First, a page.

Health Insurers, Are you Prepared for a Rainy Day?
Of course we know that what goes up must come down and health plans are now bracing for the latter after a good summer run.
The first bump in the road will be (it is hoped) an improving economy. As Americans begin spending more, they will inevitably return to things they cut out during the recession, such as that prescription for mild arthritis. There could even be a rather large swing the other direction as patients seek the treatments they've been putting off.
Of course, health plans will eventually benefit from favorable economic conditions, but that will set them up for what could be a pounding from healthcare reform and its many challenges including the new MLR mandates soon to be finalized.
These issues have not been overlooked by industry stock analysts who have begun what might be a string of pessimistic outlooks for insurers. As I write this, brokerage firm Stifel Nicolaus downgraded superstars UnitedHealth and WellPoint to "hold" from "buy," citing future regulatory pressures. And other insurance powerhouses Aetna and Cigna continue to sport a smattering of less than stellar investment opinions including neutral, hold and sell.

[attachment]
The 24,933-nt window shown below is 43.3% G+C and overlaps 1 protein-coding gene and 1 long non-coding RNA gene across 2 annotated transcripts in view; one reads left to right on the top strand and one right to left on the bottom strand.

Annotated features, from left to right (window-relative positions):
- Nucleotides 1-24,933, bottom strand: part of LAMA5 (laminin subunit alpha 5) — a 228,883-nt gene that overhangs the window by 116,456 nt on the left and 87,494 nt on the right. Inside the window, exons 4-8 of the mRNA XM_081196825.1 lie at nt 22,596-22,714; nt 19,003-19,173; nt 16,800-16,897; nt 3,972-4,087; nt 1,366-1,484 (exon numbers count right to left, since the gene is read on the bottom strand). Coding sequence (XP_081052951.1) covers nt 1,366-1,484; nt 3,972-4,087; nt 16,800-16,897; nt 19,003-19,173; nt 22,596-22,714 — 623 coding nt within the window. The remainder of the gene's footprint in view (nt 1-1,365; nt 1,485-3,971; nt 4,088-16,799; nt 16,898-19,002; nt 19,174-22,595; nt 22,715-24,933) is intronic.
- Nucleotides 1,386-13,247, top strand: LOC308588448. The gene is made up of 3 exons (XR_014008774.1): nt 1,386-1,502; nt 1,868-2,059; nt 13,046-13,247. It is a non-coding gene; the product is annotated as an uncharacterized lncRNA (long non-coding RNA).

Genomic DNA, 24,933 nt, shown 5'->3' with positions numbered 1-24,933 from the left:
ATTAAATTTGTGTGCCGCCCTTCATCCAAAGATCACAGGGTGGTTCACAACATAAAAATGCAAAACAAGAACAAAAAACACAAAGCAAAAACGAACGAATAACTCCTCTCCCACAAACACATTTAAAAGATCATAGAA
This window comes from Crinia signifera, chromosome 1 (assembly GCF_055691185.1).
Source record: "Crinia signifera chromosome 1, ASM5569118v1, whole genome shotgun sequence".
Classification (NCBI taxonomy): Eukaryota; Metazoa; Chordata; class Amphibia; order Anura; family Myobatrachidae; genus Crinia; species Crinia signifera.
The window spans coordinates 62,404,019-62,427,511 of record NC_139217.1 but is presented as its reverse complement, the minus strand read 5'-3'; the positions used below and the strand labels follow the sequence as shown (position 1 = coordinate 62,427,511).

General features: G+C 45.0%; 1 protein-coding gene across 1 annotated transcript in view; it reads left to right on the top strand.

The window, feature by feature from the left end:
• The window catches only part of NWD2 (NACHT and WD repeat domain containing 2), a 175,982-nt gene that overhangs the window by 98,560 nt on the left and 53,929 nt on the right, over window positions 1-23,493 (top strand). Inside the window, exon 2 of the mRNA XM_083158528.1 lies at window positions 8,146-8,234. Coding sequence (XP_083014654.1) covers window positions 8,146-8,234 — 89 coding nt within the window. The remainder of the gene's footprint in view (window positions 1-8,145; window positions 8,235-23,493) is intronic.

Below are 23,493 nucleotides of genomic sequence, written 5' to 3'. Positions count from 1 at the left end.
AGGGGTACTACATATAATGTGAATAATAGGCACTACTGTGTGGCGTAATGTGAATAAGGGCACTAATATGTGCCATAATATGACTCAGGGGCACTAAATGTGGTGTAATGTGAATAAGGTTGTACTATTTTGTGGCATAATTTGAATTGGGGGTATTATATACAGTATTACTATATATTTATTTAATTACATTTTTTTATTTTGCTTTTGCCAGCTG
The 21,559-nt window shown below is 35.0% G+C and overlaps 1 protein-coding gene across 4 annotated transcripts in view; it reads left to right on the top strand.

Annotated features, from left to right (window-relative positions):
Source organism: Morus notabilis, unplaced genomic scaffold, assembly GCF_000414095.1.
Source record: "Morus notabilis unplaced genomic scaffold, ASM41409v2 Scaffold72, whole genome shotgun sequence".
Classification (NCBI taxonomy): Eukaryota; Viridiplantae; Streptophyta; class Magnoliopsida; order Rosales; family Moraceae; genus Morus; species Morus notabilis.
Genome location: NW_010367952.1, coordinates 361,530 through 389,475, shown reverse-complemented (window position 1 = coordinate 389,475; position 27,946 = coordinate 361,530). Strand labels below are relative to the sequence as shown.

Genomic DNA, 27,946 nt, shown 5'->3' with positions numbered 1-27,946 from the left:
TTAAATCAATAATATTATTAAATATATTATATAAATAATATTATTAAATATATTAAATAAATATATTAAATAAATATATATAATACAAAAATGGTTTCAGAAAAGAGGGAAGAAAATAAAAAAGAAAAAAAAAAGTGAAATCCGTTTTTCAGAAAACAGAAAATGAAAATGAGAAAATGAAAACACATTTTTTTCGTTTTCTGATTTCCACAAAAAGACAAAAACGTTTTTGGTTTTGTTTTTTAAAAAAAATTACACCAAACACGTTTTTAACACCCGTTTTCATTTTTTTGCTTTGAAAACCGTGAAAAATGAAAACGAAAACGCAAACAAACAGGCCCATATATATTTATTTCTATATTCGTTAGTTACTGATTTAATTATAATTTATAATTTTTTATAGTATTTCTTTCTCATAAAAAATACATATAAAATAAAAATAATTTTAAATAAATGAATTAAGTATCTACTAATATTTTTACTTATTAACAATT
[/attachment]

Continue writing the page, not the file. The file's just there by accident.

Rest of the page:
Insurers have made their peace with healthcare reform. While still trying to influence the finer points of the law, they realize that must play ball with the feds if they are to survive in the post-reform world.
According to industry analysts, their sights are now set on more routine activities including strategic critical infrastructure and capacity investments that will help them weather the influx of new customers under reform. Overseas markets are also high on many health plans' list.
p>Kudos on a good run, health plans. It's now time to mingle with the rest of us.
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